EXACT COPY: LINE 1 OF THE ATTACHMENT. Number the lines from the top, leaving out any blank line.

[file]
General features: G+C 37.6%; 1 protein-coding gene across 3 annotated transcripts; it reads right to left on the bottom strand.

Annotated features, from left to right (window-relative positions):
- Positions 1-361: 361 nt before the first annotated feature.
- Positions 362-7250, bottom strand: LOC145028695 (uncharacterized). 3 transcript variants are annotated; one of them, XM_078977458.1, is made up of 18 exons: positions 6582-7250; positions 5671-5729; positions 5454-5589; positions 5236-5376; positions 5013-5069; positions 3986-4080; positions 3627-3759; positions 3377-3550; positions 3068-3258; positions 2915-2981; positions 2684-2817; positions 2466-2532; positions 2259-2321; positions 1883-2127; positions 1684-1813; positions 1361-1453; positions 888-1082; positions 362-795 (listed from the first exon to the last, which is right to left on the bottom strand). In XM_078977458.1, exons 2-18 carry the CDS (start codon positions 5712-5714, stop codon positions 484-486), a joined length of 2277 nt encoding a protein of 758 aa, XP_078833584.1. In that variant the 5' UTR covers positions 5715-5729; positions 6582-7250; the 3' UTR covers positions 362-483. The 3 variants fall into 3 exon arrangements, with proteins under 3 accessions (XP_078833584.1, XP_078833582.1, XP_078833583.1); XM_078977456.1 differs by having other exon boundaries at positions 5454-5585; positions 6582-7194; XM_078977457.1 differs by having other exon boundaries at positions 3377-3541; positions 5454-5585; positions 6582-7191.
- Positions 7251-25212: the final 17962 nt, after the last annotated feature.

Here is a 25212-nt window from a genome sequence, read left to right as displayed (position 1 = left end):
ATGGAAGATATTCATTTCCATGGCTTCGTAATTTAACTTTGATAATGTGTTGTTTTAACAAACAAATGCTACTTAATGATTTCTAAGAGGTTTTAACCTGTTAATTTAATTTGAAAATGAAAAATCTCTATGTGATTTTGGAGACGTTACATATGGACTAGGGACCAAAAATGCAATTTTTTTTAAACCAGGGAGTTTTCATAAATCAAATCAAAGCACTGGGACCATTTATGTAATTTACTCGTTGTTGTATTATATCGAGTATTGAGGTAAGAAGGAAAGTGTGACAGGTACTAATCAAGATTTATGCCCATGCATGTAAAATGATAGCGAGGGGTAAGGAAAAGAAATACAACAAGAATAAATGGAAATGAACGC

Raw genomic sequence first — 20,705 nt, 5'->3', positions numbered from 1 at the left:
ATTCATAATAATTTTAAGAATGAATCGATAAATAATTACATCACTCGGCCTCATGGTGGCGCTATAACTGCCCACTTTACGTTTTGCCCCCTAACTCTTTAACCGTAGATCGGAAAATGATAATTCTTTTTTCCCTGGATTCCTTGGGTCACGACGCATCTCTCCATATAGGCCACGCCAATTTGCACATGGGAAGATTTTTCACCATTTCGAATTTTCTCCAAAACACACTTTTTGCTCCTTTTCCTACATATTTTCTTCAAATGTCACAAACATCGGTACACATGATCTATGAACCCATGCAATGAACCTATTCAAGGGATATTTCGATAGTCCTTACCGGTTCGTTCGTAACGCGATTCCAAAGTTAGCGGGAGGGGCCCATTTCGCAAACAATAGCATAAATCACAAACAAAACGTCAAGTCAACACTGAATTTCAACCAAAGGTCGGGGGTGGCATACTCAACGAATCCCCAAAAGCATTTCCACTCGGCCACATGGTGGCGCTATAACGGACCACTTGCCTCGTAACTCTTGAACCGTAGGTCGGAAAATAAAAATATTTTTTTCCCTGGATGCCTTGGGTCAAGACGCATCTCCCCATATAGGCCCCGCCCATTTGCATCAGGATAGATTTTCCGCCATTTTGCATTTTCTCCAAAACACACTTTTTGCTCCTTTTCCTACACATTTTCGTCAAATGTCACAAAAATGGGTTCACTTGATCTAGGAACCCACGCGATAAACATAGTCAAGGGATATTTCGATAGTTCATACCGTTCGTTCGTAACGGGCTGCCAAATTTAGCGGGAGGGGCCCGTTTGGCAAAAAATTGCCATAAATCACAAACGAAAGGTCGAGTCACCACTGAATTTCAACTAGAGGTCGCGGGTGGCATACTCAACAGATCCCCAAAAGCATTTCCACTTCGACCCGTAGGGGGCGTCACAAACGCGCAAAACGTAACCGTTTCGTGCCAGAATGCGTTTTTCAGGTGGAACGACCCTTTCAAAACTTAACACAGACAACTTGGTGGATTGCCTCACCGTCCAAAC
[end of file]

General features: G+C 37.6%; 1 protein-coding gene across 3 annotated transcripts; it reads right to left on the bottom strand.